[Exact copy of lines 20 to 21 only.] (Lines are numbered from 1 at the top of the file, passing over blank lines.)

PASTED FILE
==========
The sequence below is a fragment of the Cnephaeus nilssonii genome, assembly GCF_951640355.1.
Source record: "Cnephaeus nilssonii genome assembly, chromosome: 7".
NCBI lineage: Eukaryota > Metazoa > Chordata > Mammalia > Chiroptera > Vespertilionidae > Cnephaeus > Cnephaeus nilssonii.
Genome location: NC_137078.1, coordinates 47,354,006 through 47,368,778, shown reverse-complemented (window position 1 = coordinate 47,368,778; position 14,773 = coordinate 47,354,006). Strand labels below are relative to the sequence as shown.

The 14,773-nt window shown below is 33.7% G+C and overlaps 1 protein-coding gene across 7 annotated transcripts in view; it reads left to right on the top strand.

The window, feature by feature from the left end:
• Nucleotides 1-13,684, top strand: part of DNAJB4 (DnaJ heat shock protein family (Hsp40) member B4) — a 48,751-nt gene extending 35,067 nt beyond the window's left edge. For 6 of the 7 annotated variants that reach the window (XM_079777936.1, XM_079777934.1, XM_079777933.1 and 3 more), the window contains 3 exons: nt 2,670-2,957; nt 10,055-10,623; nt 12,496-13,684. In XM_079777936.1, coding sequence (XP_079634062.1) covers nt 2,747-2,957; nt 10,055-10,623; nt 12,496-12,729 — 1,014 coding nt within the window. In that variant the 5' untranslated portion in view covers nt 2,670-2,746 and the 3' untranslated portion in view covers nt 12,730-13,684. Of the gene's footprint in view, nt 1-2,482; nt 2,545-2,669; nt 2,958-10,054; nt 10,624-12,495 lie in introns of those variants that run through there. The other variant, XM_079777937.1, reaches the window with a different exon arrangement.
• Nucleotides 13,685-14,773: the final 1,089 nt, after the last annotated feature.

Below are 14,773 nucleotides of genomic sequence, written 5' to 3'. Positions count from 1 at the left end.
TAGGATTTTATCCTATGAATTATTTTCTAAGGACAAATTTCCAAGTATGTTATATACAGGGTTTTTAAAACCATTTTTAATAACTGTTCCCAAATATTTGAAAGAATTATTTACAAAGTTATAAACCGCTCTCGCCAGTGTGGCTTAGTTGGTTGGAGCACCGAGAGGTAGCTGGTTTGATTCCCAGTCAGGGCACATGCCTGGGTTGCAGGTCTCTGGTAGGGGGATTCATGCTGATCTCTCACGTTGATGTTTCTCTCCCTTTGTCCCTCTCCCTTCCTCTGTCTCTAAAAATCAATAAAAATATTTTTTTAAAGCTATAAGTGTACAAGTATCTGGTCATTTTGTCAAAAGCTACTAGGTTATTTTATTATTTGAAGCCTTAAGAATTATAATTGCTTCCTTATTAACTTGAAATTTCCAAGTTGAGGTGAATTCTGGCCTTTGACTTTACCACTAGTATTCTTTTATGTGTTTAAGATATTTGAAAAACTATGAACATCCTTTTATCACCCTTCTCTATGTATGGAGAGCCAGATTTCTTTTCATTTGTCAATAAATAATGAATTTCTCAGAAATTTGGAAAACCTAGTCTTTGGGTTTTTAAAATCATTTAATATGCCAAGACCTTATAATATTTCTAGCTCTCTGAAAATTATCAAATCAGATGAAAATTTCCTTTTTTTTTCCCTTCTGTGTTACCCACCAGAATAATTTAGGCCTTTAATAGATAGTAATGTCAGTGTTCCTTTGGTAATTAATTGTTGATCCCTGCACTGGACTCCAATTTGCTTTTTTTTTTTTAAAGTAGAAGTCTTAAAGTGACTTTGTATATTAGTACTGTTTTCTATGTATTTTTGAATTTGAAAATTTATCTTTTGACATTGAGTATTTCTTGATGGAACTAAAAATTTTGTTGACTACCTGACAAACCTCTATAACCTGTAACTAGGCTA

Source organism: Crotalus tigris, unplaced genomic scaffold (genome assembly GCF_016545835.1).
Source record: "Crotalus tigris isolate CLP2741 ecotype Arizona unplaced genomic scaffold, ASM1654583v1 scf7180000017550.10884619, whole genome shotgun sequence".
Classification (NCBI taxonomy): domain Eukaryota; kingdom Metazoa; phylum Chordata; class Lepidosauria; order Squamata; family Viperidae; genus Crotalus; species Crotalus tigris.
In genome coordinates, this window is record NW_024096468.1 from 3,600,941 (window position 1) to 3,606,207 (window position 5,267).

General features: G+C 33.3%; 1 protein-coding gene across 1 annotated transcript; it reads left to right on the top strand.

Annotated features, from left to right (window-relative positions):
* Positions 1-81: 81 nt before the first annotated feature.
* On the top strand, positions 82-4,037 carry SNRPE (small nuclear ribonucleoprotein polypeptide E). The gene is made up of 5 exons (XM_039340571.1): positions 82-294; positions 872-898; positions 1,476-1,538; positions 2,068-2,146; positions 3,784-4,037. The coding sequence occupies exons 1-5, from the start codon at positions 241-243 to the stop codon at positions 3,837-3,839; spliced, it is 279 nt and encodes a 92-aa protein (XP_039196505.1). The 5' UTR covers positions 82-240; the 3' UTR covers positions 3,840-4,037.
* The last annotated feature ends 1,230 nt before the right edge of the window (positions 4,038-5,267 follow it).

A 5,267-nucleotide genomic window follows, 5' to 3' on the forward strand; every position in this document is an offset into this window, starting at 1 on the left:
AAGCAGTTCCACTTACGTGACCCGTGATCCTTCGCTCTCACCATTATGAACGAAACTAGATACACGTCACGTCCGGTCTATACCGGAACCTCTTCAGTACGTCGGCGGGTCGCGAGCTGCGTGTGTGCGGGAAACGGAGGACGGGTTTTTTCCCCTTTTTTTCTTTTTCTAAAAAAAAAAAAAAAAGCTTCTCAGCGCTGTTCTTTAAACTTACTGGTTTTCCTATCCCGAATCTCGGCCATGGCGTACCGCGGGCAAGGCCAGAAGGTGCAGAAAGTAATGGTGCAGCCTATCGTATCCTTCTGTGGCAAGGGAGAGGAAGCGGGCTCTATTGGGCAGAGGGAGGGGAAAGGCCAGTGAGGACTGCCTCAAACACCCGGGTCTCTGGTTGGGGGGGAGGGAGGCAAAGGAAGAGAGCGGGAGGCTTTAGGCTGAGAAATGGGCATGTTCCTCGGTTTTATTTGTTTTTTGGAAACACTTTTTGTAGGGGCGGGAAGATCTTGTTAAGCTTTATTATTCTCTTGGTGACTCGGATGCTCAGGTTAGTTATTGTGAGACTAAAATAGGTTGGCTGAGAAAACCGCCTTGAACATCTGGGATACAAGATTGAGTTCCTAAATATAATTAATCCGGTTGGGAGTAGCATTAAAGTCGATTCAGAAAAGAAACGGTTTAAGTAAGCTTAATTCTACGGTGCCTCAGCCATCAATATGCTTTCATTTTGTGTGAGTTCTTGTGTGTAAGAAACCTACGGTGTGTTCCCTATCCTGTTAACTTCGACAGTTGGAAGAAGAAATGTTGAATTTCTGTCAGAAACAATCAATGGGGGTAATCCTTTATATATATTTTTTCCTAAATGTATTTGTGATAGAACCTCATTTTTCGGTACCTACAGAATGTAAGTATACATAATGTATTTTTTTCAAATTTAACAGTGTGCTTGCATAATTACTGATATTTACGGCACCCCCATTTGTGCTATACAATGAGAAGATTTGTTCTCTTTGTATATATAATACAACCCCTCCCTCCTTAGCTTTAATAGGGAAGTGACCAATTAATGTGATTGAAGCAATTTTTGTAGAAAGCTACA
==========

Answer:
A 5,267-nucleotide genomic window follows, 5' to 3' on the forward strand; every position in this document is an offset into this window, starting at 1 on the left:
AAGCAGTTCCACTTACGTGACCCGTGATCCTTCGCTCTCACCATTATGAACGAAACTAGATACACGTCACGTCCGGTCTATACCGGAACCTCTTCAGTACGTCGGCGGGTCGCGAGCTGCGTGTGTGCGGGAAACGGAGGACGGGTTTTTTCCCCTTTTTTTCTTTTTCTAAAAAAAAAAAAAAAAGCTTCTCAGCGCTGTTCTTTAAACTTACTGGTTTTCCTATCCCGAATCTCGGCCATGGCGTACCGCGGGCAAGGCCAGAAGGTGCAGAAAGTAATGGTGCAGCCTATCGTATCCTTCTGTGGCAAGGGAGAGGAAGCGGGCTCTATTGGGCAGAGGGAGGGGAAAGGCCAGTGAGGACTGCCTCAAACACCCGGGTCTCTGGTTGGGGGGGAGGGAGGCAAAGGAAGAGAGCGGGAGGCTTTAGGCTGAGAAATGGGCATGTTCCTCGGTTTTATTTGTTTTTTGGAAACACTTTTTGTAGGGGCGGGAAGATCTTGTTAAGCTTTATTATTCTCTTGGTGACTCGGATGCTCAGGTTAGTTATTGTGAGACTAAAATAGGTTGGCTGAGAAAACCGCCTTGAACATCTGGGATACAAGATTGAGTTCCTAAATATAATTAATCCGGTTGGGAGTAGCATTAAAGTCGATTCAGAAAAGAAACGGTTTAAGTAAGCTTAATTCTACGGTGCCTCAGCCATCAATATGCTTTCATTTTGTGTGAGTTCTTGTGTGTAAGAAACCTACGGTGTGTTCCCTATCCTGTTAACTTCGACAGTTGGAAGAAGAAATGTTGAATTTCTGTCAGAAACAATCAATGGGGGTAATCCTTTATATATATTTTTTCCTAAATGTATTTGTGATAGAACCTCATTTTTCGGTACCTACAGAATGTAAGTATACATAATGTATTTTTTTCAAATTTAACAGTGTGCTTGCATAATTACTGATATTTACGGCACCCCCATTTGTGCTATACAATGAGAAGATTTGTTCTCTTTGTATATATAATACAACCCCTCCCTCCTTAGCTTTAATAGGGAAGTGACCAATTAATGTGATTGAAGCAATTTTTGTAGAAAGCTACA